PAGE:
Last week, Kansas State University was hit with a lawsuit by two female students for allegedly refusing to investigate an incident of a man raping one woman, which enabled him to later rape another. Now, the university’s student newspaper, the Collegian, revealed it sought records of Kansas State’s internal sexual-assault investigations in the fall, but the school stalled and tried to charge an excessive amount for what was essentially a list of dates.
The Collegian filed on September 20 a Kansas Open Records Act request for records on the college’s Office of Institutional Equity’s sexual-assault investigations between May 2012 and August 2016. The request included “the specific date each investigation began and when the investigation was closed or if it remains open,” as well as information on the subjects’ relationships to the university. The university initially denied the request on September 28 under the Family Educational Rights and Privacy Act, and the newspaper filed an amended request on October 6.
However, on November 4, the university told the newspaper that it would release the records for $1,375. That fee, the Collegian noted, is higher than its weekly payroll and “more than double the combined cost of two similar requests” filed by the University of Kansas’s student newspaper, the University Daily Kansan. The two newspapers had been collaborating on investigations about campus sexual assaults, as both schools have faced Title IX lawsuits, according to the Collegian.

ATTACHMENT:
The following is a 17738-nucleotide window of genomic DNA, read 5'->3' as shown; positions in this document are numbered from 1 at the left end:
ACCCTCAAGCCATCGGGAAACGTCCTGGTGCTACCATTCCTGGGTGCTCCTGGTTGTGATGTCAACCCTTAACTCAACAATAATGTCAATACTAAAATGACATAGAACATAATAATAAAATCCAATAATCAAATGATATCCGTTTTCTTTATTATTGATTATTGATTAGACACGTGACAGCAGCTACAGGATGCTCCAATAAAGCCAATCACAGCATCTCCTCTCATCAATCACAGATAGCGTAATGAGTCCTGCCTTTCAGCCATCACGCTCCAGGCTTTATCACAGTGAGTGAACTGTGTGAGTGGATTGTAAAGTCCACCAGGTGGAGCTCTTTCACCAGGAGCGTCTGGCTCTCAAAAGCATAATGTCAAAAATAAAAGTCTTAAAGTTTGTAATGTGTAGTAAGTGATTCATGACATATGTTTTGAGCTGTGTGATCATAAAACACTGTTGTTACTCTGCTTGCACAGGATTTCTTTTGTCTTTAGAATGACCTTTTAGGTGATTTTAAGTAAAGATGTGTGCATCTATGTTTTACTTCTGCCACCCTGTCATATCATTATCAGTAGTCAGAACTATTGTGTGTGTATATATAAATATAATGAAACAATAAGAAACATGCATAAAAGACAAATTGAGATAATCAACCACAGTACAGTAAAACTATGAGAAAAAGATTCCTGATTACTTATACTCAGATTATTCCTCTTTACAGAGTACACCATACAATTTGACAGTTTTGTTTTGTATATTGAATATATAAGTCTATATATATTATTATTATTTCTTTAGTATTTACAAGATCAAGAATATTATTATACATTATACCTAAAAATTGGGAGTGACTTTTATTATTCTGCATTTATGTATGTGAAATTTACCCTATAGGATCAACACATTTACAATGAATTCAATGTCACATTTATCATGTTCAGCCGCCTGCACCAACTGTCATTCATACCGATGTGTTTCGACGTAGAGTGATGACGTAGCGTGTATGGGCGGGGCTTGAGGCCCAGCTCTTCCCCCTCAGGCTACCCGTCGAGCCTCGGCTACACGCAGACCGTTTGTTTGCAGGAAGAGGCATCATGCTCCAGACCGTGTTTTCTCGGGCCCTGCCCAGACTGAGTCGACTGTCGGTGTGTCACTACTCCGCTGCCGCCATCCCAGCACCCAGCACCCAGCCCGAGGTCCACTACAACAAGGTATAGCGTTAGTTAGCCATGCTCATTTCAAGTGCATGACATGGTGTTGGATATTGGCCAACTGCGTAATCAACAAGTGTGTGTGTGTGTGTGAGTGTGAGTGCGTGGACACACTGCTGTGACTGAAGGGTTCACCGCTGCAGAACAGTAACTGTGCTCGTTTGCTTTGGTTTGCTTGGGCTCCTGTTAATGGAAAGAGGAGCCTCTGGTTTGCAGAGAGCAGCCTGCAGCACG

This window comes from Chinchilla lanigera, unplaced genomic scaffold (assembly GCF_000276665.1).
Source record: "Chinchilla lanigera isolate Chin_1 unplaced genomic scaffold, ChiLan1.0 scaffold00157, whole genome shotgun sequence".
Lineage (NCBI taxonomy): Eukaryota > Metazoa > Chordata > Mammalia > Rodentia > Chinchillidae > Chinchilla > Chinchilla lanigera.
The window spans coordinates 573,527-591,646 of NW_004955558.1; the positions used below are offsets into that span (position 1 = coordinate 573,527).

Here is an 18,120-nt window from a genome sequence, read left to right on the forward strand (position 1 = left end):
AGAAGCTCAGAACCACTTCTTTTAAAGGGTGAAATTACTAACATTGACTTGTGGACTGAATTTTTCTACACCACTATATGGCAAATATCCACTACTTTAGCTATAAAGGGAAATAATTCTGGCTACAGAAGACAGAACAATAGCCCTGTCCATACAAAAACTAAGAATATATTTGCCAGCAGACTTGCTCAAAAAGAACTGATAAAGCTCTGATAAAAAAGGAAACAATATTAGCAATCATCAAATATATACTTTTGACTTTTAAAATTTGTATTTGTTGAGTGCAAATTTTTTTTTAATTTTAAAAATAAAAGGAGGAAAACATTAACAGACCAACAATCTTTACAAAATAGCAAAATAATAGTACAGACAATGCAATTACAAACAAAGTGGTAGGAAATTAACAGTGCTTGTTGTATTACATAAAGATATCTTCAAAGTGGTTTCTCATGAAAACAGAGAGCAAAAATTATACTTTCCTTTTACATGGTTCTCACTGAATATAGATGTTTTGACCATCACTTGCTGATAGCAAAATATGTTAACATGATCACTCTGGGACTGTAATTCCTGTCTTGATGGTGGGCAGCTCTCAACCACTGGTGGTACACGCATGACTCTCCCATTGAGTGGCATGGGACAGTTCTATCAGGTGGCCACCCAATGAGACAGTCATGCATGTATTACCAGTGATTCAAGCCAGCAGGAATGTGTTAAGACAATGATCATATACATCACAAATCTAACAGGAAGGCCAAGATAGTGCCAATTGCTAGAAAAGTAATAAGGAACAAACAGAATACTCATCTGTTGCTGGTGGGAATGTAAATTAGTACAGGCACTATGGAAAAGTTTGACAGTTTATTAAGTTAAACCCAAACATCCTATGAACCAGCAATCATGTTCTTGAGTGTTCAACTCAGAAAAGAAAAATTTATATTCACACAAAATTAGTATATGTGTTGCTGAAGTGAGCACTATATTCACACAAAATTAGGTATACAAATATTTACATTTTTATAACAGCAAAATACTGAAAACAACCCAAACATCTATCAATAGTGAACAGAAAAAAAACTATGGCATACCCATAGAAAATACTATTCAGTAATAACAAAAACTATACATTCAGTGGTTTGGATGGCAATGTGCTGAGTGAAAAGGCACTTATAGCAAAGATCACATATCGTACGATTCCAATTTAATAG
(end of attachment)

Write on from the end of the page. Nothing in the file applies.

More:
The report comes shortly after the two female students filed a lawsuit against Kansas State on November 30 for allegedly refusing to investigate a rape incident. A third student requested to join the lawsuit later that day, claiming she was also raped by one of the alleged rapists that the university refused to investigate. Kansas State has denied any wrongdoing, called reports in the media inaccurate, and said that “blanket statements that K-State does not investigate incidents that happen off-campus are simply not true.”
Yet, new evidence and testimonies from a BuzzFeed News report on December 2 pointed out that Kansas State’s controversial policy against investigating “off-campus” sexual assaults had long been questionable. Danielle Dempsey-Swopes, who was hired as a senior investigator at Kansas State University in 2015, claimed that within seven days of being on the job, she realized, “It was the university’s position that we were not to investigate complaints [of sexual assault] that take place at fraternities or sororities.”